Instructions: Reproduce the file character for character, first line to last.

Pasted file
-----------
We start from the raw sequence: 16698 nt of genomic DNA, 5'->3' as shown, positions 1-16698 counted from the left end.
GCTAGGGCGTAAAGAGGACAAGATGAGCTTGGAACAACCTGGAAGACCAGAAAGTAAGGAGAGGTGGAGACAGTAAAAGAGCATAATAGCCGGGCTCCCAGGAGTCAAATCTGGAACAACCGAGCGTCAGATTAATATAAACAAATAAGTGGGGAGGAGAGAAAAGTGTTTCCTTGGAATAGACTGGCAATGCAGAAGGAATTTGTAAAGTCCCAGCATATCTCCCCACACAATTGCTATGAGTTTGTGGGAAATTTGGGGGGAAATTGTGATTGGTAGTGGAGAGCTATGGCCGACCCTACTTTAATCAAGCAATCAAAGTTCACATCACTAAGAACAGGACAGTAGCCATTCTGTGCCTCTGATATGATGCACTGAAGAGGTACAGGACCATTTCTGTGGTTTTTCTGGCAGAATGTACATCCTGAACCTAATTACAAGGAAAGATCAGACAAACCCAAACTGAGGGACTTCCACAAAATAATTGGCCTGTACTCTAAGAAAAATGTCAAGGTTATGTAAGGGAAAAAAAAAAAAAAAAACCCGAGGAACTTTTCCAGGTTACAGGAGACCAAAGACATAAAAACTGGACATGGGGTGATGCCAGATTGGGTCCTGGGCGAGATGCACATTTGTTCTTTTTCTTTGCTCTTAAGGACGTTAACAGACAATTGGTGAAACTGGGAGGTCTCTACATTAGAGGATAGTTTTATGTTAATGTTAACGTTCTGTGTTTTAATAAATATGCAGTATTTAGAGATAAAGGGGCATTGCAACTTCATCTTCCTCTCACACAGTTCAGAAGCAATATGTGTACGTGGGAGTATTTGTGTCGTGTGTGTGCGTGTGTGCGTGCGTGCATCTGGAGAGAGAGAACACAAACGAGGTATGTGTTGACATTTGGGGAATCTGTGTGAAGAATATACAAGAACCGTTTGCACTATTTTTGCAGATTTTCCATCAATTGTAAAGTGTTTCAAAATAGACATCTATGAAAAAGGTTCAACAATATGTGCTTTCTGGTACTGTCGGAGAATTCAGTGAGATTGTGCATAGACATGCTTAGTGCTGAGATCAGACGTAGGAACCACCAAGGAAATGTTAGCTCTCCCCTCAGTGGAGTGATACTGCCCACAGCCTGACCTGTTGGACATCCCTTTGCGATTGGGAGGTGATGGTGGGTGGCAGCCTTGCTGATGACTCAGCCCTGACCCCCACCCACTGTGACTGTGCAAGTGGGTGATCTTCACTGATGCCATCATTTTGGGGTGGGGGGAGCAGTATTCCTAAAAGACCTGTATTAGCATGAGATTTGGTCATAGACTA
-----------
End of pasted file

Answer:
We start from the raw sequence: 16698 nt of genomic DNA, 5'->3' as shown, positions 1-16698 counted from the left end.
GCTAGGGCGTAAAGAGGACAAGATGAGCTTGGAACAACCTGGAAGACCAGAAAGTAAGGAGAGGTGGAGACAGTAAAAGAGCATAATAGCCGGGCTCCCAGGAGTCAAATCTGGAACAACCGAGCGTCAGATTAATATAAACAAATAAGTGGGGAGGAGAGAAAAGTGTTTCCTTGGAATAGACTGGCAATGCAGAAGGAATTTGTAAAGTCCCAGCATATCTCCCCACACAATTGCTATGAGTTTGTGGGAAATTTGGGGGGAAATTGTGATTGGTAGTGGAGAGCTATGGCCGACCCTACTTTAATCAAGCAATCAAAGTTCACATCACTAAGAACAGGACAGTAGCCATTCTGTGCCTCTGATATGATGCACTGAAGAGGTACAGGACCATTTCTGTGGTTTTTCTGGCAGAATGTACATCCTGAACCTAATTACAAGGAAAGATCAGACAAACCCAAACTGAGGGACTTCCACAAAATAATTGGCCTGTACTCTAAGAAAAATGTCAAGGTTATGTAAGGGAAAAAAAAAAAAAAAAACCCGAGGAACTTTTCCAGGTTACAGGAGACCAAAGACATAAAAACTGGACATGGGGTGATGCCAGATTGGGTCCTGGGCGAGATGCACATTTGTTCTTTTTCTTTGCTCTTAAGGACGTTAACAGACAATTGGTGAAACTGGGAGGTCTCTACATTAGAGGATAGTTTTATGTTAATGTTAACGTTCTGTGTTTTAATAAATATGCAGTATTTAGAGATAAAGGGGCATTGCAACTTCATCTTCCTCTCACACAGTTCAGAAGCAATATGTGTACGTGGGAGTATTTGTGTCGTGTGTGTGCGTGTGTGCGTGCGTGCATCTGGAGAGAGAGAACACAAACGAGGTATGTGTTGACATTTGGGGAATCTGTGTGAAGAATATACAAGAACCGTTTGCACTATTTTTGCAGATTTTCCATCAATTGTAAAGTGTTTCAAAATAGACATCTATGAAAAAGGTTCAACAATATGTGCTTTCTGGTACTGTCGGAGAATTCAGTGAGATTGTGCATAGACATGCTTAGTGCTGAGATCAGACGTAGGAACCACCAAGGAAATGTTAGCTCTCCCCTCAGTGGAGTGATACTGCCCACAGCCTGACCTGTTGGACATCCCTTTGCGATTGGGAGGTGATGGTGGGTGGCAGCCTTGCTGATGACTCAGCCCTGACCCCCACCCACTGTGACTGTGCAAGTGGGTGATCTTCACTGATGCCATCATTTTGGGGTGGGGGGAGCAGTATTCCTAAAAGACCTGTATTAGCATGAGATTTGGTCATAGACTA